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5 key things you need to know about downsizing
Presented by Chase Home Lending, this article is part of "The Evolution of Homebuying," a new Chase series that showcases industry insights and evolving trends to support your home buying experience.
Moving from a spacious house to a smaller home can be overwhelming. But it has its upsides. For Welmoed Sisson, 57, and her husband, the experience has been rewarding.
"Between the smaller house, less stuff and better financial security, it feels like the weight of the world has been lifted from our shoulders," says Welmoed, who lives in Frederick, Maryland.
Downsizing—moving to a less expensive home, not just a smaller one—is a decision many middle-aged people will face. In many ways, downsizing isn't a new concept: For years, 50- and 60-somethings have been trading their sprawling homes in the suburbs of Chicago, Boston and Atlanta for downtown condos.
But according to a survey by the Demand Institute, a New York-based think tank that focuses on how consumer demand is evolving, 54 percent of baby boomer households plan to downsize. While some boomers will downsize to condos or apartments, most surveyed say they would seek single-family homes.
Here are five key financial factors to consider when downsizing:
1. Reduce debt
"As you approach retirement, you want to have your debt-to-asset ratio at zero," says Mandi Moynihan, a certified financial planner with Pauley Financial in Austin, Texas. "The goal is to eliminate debt, and ideally have your mortgage paid off, too," she explains, adding: "Minimizing your monthly obligations in retirement is the objective."
The Sissons' goal was to pay off debts. "That was the primary driver," says Welmoed, adding: "We wanted to reduce the debt load and have more fun living as opposed to being limited by the house."
2. Increase income
Downsizing can reduce expenses and free up income needed to pay for taxes, insurance, upkeep and utility bills, according to Boston College's Center for Retirement Research. Living off the additional cash flow can also help you delay collecting Social Security benefits as a source of income.
Moynihan recommends developing an investment strategy to provide income. She gives an example of selling your current home with a net takeaway of $500,000.
"If you downsize and buy a $300,000 home with cash, then you are mortgage-free, but keep in mind you still have property taxes and insurance that you have to factor in to cash flow," Moynihan says, noting: "That will continue as long as you own the home."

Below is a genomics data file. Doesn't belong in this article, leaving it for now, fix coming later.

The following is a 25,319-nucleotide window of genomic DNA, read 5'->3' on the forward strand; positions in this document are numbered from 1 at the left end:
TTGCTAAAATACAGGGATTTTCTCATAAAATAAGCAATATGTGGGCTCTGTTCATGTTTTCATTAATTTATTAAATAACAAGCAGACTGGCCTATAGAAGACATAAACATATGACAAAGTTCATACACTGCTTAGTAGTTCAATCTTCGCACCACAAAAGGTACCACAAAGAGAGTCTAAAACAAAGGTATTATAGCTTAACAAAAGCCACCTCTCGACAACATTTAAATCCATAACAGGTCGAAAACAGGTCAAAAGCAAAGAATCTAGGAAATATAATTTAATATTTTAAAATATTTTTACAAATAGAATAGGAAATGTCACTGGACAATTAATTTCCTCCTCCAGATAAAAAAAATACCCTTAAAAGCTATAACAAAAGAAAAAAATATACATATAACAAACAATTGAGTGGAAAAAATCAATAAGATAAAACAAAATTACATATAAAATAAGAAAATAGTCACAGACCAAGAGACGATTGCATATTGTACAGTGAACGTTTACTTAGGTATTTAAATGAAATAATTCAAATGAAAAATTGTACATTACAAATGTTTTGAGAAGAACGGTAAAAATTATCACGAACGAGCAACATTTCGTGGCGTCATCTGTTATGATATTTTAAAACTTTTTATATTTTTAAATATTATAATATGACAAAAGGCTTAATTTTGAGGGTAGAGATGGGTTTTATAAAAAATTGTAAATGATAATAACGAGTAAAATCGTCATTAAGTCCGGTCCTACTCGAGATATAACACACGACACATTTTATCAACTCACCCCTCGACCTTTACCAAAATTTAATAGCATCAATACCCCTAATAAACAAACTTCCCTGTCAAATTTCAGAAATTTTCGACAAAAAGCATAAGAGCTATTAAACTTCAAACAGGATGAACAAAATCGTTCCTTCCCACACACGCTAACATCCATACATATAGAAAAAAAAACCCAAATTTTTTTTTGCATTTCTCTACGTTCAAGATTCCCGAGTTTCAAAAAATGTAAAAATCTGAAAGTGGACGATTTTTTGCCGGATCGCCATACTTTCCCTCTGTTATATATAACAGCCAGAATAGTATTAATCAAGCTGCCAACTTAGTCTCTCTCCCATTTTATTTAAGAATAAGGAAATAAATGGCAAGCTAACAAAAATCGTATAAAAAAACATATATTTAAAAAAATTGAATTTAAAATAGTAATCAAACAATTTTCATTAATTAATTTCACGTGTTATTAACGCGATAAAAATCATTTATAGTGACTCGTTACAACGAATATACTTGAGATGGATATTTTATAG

If you are retired and need to supplement your income, she suggests using the additional proceeds for that reason.
3. Invest proceeds
The Sissons, who own a home inspection company, bought their home with sale proceeds, eliminated debt and put the remainder of funds in an investment account.
Lorri Antosz Benson, 61, and her husband, took an unorthodox approach to downsizing. They used their sale proceeds toward a large-scale renovation of their new home. The empty nesters moved from a five-bedroom, 4200-square-foot home in Naples, Florida to a rundown 1,600-square-foot beach cottage in Santa Monica, California, after Steve accepted a job in the area.
The high cost of living in Santa Monica, compared with Naples, solidified their decision to downsize.
"Our financial considerations went out the window because we wanted to stay in a beach community," explains Lorri, adding: "We took the bungalow down to the studs and built a brand new home. The good news is that our small beach cottage is now worth double what our big family home was worth."
Lorri, an author and writer, also blogs on empty-nester issues. She and her husband believe the significant financial outlay was worth the effort of creating a house more suited to their long-term goals.
"It's our dream house," she says. "It's exactly what we wanted at this stage in our life. We got our beach cottage."
4. Reduce maintenance costs
Moving to a smaller house typically means less maintenance and upkeep.
Built in 1942, the Sissons' former home in a suburb of Washington, D.C., was a burden to maintain. The 7,000-square-foot home on six acres was drafty and fueled by oil. Solar panels helped cut electricity costs, but monthly utility expenses were still high.
"Everywhere I turned, there was something that needed to be done, something that needed maintenance, something to be upgraded," says Welmoed. Cutting the lawn, for instance, was a four-hour ordeal, even with a riding lawn mower.
"It takes me 20 minutes to mow the yard with a push mower where we are now," Welmoed says.
5. Prioritize goals
Moynihan cautions against doing anything impulsive with a financial windfall. She encourages would-be downsizers to identify financial goals and set priorities.
"Having a plan in place will help you make better decisions along the way," she says.
Brenda Richardson is a Chase News contributor. She has written for the Chicago Tribune and Washington Post.